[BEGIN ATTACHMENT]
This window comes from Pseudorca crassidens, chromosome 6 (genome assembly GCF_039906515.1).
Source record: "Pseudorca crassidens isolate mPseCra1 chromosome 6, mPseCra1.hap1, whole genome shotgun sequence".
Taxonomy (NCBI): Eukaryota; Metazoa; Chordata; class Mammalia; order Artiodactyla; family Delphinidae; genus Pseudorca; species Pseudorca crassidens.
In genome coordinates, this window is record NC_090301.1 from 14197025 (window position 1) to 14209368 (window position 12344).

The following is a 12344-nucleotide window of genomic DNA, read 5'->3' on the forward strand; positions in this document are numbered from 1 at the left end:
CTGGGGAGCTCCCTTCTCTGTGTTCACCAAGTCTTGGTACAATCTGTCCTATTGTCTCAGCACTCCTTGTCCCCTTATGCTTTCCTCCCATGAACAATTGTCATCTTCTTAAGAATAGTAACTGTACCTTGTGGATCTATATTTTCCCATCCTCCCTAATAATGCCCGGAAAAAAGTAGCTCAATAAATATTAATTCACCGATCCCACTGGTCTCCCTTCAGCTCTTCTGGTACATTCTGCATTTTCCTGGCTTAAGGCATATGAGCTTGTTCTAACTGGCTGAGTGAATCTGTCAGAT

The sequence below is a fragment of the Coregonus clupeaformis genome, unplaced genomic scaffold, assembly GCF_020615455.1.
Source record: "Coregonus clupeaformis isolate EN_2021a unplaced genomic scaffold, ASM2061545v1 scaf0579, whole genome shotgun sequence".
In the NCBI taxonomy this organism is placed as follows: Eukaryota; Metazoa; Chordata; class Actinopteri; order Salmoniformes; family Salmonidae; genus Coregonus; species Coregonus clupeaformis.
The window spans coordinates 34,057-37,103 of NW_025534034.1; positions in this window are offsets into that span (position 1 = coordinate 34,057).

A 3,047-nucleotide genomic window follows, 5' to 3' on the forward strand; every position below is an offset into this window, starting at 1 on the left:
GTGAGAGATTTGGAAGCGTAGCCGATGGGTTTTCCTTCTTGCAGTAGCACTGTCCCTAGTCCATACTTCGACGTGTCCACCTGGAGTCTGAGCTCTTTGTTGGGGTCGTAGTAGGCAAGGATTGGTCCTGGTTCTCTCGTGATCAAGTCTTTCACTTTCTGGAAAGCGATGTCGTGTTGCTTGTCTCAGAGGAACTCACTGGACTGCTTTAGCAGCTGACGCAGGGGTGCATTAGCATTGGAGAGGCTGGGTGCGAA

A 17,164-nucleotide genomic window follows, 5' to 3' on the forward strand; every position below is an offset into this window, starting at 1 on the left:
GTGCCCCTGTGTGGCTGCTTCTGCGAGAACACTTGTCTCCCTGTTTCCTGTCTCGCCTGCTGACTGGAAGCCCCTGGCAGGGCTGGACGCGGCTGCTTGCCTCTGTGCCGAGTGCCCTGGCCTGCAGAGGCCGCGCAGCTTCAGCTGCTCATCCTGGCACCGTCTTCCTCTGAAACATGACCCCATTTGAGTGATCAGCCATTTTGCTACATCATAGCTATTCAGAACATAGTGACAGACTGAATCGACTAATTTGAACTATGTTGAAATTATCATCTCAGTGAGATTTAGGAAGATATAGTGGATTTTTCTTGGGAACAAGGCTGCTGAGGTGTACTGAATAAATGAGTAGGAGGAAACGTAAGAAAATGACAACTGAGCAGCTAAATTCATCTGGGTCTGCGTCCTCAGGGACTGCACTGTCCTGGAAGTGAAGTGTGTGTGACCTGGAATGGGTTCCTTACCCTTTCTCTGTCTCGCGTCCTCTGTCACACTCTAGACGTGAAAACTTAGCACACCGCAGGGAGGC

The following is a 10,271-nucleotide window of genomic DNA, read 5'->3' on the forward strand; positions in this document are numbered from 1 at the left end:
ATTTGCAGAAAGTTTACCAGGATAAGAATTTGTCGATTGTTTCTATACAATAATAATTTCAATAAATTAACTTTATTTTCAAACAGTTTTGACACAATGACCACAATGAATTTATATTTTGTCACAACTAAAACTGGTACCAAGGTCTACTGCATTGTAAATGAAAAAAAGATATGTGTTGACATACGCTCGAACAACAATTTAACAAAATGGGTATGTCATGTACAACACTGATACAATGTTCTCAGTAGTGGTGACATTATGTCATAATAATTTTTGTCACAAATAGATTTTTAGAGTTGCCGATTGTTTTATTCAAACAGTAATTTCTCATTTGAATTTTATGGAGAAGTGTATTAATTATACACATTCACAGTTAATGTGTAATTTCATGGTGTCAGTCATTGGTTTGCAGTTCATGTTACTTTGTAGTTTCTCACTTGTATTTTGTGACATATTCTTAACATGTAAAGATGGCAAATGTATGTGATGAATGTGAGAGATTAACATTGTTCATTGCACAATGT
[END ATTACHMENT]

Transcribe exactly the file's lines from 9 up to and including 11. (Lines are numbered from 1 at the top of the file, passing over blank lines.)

In the NCBI taxonomy this organism is placed as follows: Eukaryota; Metazoa; Chordata; class Actinopteri; order Salmoniformes; family Salmonidae; genus Coregonus; species Coregonus clupeaformis.
The window spans coordinates 34,057-37,103 of NW_025534034.1; positions in this window are offsets into that span (position 1 = coordinate 34,057).

A 3,047-nucleotide genomic window follows, 5' to 3' on the forward strand; every position below is an offset into this window, starting at 1 on the left: